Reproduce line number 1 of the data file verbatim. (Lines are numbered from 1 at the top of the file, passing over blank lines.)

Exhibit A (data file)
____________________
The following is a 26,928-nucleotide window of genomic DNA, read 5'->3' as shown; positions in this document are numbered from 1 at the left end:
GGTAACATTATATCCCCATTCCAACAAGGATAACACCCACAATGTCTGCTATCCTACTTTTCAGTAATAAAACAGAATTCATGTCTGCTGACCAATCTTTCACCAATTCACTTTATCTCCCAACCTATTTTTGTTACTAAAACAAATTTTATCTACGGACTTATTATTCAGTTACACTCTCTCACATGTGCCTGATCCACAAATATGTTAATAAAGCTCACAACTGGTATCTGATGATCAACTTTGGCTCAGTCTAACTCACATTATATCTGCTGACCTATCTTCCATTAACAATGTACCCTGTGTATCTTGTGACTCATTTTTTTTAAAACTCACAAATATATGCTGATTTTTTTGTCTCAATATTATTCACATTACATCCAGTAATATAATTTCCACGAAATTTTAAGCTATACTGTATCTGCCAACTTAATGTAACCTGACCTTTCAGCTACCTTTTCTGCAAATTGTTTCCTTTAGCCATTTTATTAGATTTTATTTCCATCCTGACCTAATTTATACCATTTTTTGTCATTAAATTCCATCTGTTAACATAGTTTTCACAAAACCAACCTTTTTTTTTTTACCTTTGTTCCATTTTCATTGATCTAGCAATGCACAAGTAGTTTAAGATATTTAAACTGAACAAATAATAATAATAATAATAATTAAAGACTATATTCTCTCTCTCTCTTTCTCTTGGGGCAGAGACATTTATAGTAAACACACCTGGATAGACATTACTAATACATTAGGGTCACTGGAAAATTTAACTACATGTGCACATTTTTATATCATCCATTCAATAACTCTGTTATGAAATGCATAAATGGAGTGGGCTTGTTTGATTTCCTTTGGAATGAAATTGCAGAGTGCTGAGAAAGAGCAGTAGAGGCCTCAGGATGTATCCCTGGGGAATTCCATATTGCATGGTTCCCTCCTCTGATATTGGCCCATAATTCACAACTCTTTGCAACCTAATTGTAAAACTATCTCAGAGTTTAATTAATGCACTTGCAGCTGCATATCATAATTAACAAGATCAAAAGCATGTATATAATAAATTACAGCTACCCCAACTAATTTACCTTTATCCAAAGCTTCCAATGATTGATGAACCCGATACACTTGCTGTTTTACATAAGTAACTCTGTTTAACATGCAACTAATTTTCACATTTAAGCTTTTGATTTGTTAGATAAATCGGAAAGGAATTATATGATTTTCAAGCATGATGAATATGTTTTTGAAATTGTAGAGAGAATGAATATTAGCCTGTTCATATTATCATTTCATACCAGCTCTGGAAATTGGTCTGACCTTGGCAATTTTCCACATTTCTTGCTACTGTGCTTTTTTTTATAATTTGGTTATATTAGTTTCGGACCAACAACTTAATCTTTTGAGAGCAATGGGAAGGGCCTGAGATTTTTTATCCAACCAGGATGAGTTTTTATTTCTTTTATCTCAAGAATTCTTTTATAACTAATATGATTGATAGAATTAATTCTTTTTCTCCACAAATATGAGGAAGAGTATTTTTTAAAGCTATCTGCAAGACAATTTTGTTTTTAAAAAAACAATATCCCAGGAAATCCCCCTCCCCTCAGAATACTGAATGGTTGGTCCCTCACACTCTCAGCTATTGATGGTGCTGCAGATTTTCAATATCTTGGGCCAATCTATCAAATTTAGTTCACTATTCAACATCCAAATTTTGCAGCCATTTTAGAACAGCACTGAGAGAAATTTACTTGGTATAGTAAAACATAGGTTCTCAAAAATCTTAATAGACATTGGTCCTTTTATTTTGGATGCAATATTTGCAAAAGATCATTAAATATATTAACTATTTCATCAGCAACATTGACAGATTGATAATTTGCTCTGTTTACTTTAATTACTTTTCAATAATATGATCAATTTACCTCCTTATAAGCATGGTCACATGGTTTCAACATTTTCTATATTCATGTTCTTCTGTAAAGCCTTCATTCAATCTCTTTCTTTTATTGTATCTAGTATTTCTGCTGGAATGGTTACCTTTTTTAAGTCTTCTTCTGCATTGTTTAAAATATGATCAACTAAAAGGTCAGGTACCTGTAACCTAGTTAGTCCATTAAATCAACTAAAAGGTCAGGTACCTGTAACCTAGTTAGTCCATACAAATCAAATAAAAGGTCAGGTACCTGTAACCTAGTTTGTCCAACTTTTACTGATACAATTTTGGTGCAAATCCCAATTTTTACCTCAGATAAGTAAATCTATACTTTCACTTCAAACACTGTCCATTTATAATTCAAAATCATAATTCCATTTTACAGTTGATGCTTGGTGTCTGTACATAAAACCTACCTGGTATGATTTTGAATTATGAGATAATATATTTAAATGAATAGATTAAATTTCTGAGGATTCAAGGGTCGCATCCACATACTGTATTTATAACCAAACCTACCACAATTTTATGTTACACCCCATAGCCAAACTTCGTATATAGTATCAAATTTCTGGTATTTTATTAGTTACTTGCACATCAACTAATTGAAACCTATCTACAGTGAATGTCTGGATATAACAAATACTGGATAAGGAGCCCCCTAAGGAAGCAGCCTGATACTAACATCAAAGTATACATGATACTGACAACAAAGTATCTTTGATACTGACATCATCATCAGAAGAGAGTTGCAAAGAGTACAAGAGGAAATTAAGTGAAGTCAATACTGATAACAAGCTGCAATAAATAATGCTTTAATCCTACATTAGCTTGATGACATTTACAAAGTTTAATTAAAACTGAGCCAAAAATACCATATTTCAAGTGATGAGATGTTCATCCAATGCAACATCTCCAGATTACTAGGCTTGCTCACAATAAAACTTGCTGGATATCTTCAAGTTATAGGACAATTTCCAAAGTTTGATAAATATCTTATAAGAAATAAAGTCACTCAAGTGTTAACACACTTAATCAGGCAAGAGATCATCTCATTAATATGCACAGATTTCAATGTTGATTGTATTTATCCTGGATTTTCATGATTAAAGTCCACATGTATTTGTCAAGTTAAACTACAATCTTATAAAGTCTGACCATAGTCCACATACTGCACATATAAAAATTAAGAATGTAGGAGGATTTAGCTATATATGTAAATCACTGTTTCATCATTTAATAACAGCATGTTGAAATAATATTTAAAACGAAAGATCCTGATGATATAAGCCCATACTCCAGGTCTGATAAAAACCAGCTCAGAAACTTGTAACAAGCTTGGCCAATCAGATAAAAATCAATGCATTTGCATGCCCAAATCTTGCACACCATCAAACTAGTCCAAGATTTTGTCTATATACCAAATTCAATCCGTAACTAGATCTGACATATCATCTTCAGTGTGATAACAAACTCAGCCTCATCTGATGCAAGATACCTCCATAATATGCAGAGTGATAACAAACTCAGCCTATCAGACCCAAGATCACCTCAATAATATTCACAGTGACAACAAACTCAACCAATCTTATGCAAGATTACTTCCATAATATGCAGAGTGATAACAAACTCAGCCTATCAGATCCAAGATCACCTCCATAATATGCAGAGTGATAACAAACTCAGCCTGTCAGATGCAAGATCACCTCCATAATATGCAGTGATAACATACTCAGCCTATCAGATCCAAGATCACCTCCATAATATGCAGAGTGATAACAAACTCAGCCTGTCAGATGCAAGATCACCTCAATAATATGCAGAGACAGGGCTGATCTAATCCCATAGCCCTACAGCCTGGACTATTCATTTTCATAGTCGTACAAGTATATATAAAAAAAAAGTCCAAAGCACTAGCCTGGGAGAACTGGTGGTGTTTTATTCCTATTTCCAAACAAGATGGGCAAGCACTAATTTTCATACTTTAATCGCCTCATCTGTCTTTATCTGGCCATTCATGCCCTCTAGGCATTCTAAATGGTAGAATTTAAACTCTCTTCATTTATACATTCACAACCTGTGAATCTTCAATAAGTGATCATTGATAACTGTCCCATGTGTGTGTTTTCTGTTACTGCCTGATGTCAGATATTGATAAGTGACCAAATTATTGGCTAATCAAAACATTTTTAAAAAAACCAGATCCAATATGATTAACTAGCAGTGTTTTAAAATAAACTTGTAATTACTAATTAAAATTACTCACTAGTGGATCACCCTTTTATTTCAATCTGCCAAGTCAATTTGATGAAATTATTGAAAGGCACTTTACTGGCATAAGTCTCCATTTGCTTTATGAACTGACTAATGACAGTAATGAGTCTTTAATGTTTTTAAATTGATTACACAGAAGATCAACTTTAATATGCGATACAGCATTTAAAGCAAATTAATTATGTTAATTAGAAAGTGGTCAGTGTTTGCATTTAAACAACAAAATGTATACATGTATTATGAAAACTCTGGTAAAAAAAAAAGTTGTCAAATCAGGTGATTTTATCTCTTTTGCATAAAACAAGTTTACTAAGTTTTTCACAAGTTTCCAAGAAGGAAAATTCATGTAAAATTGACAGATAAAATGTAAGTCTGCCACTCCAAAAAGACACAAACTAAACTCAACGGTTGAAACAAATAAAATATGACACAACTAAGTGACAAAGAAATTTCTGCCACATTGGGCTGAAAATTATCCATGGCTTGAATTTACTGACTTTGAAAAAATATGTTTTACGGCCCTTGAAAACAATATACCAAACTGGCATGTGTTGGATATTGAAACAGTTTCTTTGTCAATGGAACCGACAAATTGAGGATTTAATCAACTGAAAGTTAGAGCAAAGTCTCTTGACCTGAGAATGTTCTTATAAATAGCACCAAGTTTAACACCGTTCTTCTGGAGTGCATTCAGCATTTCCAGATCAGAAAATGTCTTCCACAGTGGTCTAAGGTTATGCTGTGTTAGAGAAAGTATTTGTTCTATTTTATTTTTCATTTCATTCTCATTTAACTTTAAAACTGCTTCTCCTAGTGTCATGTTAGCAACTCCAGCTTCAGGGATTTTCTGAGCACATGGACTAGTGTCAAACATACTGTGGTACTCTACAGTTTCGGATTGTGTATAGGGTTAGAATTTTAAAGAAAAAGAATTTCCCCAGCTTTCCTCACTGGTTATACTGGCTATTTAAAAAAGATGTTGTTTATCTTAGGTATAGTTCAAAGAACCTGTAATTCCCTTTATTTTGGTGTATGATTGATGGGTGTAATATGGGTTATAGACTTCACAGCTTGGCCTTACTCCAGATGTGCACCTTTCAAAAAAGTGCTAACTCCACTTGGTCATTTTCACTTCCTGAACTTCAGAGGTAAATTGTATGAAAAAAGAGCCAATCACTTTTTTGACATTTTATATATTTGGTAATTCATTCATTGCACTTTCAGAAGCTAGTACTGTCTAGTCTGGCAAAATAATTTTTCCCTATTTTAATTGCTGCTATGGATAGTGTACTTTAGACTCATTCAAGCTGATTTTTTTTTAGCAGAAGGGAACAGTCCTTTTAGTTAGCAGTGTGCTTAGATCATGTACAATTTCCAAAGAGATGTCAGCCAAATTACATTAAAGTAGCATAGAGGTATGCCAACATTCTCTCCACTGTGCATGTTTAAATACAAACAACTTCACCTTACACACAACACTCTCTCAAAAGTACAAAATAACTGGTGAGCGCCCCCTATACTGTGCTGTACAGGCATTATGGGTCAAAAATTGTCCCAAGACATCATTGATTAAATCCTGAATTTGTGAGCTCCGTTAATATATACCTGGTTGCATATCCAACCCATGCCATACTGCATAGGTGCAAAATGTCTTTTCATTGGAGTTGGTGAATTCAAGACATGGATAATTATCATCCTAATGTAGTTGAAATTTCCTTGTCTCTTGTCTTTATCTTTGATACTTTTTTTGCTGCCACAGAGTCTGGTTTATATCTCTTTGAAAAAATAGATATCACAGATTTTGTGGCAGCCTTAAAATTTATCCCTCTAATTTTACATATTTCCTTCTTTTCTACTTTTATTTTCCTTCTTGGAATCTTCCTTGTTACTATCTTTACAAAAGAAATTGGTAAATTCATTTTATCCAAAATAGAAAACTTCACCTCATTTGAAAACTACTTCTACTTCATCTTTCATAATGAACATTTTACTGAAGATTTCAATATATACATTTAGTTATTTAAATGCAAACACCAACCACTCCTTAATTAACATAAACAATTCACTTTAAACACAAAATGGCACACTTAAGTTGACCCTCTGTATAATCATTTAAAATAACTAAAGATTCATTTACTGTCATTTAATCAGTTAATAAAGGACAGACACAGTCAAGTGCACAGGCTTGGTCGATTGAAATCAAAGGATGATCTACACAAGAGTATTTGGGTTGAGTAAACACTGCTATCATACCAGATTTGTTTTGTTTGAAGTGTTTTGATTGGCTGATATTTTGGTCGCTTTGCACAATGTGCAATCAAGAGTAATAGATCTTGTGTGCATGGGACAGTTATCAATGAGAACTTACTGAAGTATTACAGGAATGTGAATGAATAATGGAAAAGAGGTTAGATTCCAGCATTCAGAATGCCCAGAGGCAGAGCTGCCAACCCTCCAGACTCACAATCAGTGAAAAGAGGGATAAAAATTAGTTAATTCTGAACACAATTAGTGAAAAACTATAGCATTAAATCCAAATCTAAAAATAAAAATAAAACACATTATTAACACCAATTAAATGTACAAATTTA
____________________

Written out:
The following is a 26,928-nucleotide window of genomic DNA, read 5'->3' as shown; positions in this document are numbered from 1 at the left end: